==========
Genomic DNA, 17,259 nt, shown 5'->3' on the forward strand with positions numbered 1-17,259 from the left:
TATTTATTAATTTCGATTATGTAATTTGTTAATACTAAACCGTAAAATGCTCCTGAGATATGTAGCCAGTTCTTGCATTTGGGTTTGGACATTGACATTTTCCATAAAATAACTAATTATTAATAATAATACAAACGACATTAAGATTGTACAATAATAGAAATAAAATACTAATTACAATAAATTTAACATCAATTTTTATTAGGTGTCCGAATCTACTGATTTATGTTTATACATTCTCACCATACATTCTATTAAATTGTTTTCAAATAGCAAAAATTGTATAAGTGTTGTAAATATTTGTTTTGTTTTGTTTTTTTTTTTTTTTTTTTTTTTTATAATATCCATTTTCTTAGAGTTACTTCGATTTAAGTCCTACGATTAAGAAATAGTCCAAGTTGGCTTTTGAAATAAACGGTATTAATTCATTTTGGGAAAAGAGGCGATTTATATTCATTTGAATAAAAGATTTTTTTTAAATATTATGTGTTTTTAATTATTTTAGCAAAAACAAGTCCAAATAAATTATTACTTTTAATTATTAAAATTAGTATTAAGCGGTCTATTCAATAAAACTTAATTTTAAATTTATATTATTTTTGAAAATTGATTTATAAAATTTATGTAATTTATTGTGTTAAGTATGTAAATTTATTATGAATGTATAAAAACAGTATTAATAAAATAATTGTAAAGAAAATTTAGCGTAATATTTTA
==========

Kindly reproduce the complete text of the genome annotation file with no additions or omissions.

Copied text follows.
Genomic DNA, 17,259 nt, shown 5'->3' on the forward strand with positions numbered 1-17,259 from the left:
TATTTATTAATTTCGATTATGTAATTTGTTAATACTAAACCGTAAAATGCTCCTGAGATATGTAGCCAGTTCTTGCATTTGGGTTTGGACATTGACATTTTCCATAAAATAACTAATTATTAATAATAATACAAACGACATTAAGATTGTACAATAATAGAAATAAAATACTAATTACAATAAATTTAACATCAATTTTTATTAGGTGTCCGAATCTACTGATTTATGTTTATACATTCTCACCATACATTCTATTAAATTGTTTTCAAATAGCAAAAATTGTATAAGTGTTGTAAATATTTGTTTTGTTTTGTTTTTTTTTTTTTTTTTTTTTTTTATAATATCCATTTTCTTAGAGTTACTTCGATTTAAGTCCTACGATTAAGAAATAGTCCAAGTTGGCTTTTGAAATAAACGGTATTAATTCATTTTGGGAAAAGAGGCGATTTATATTCATTTGAATAAAAGATTTTTTTTAAATATTATGTGTTTTTAATTATTTTAGCAAAAACAAGTCCAAATAAATTATTACTTTTAATTATTAAAATTAGTATTAAGCGGTCTATTCAATAAAACTTAATTTTAAATTTATATTATTTTTGAAAATTGATTTATAAAATTTATGTAATTTATTGTGTTAAGTATGTAAATTTATTATGAATGTATAAAAACAGTATTAATAAAATAATTGTAAAGAAAATTTAGCGTAATATTTTA